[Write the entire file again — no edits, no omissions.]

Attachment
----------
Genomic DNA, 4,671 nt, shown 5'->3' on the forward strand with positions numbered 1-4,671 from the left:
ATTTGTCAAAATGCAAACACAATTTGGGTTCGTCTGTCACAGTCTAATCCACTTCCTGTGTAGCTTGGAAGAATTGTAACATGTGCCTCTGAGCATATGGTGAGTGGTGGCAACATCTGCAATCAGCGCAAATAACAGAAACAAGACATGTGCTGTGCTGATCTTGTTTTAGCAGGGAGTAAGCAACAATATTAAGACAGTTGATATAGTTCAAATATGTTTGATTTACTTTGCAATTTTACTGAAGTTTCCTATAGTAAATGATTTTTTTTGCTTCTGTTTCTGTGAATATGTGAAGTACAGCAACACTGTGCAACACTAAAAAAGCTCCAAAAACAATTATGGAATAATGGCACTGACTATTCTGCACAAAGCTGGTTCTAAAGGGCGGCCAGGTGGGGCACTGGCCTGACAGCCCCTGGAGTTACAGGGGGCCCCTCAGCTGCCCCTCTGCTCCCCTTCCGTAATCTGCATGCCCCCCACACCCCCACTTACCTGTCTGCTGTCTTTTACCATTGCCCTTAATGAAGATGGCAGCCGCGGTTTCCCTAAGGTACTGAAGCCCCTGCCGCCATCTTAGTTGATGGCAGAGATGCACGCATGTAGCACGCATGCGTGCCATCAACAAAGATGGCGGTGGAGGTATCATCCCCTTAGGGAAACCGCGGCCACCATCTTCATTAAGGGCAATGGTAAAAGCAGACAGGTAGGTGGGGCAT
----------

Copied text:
Genomic DNA, 4,671 nt, shown 5'->3' on the forward strand with positions numbered 1-4,671 from the left:
ATTTGTCAAAATGCAAACACAATTTGGGTTCGTCTGTCACAGTCTAATCCACTTCCTGTGTAGCTTGGAAGAATTGTAACATGTGCCTCTGAGCATATGGTGAGTGGTGGCAACATCTGCAATCAGCGCAAATAACAGAAACAAGACATGTGCTGTGCTGATCTTGTTTTAGCAGGGAGTAAGCAACAATATTAAGACAGTTGATATAGTTCAAATATGTTTGATTTACTTTGCAATTTTACTGAAGTTTCCTATAGTAAATGATTTTTTTTGCTTCTGTTTCTGTGAATATGTGAAGTACAGCAACACTGTGCAACACTAAAAAAGCTCCAAAAACAATTATGGAATAATGGCACTGACTATTCTGCACAAAGCTGGTTCTAAAGGGCGGCCAGGTGGGGCACTGGCCTGACAGCCCCTGGAGTTACAGGGGGCCCCTCAGCTGCCCCTCTGCTCCCCTTCCGTAATCTGCATGCCCCCCACACCCCCACTTACCTGTCTGCTGTCTTTTACCATTGCCCTTAATGAAGATGGCAGCCGCGGTTTCCCTAAGGTACTGAAGCCCCTGCCGCCATCTTAGTTGATGGCAGAGATGCACGCATGTAGCACGCATGCGTGCCATCAACAAAGATGGCGGTGGAGGTATCATCCCCTTAGGGAAACCGCGGCCACCATCTTCATTAAGGGCAATGGTAAAAGCAGACAGGTAGGTGGGGCAT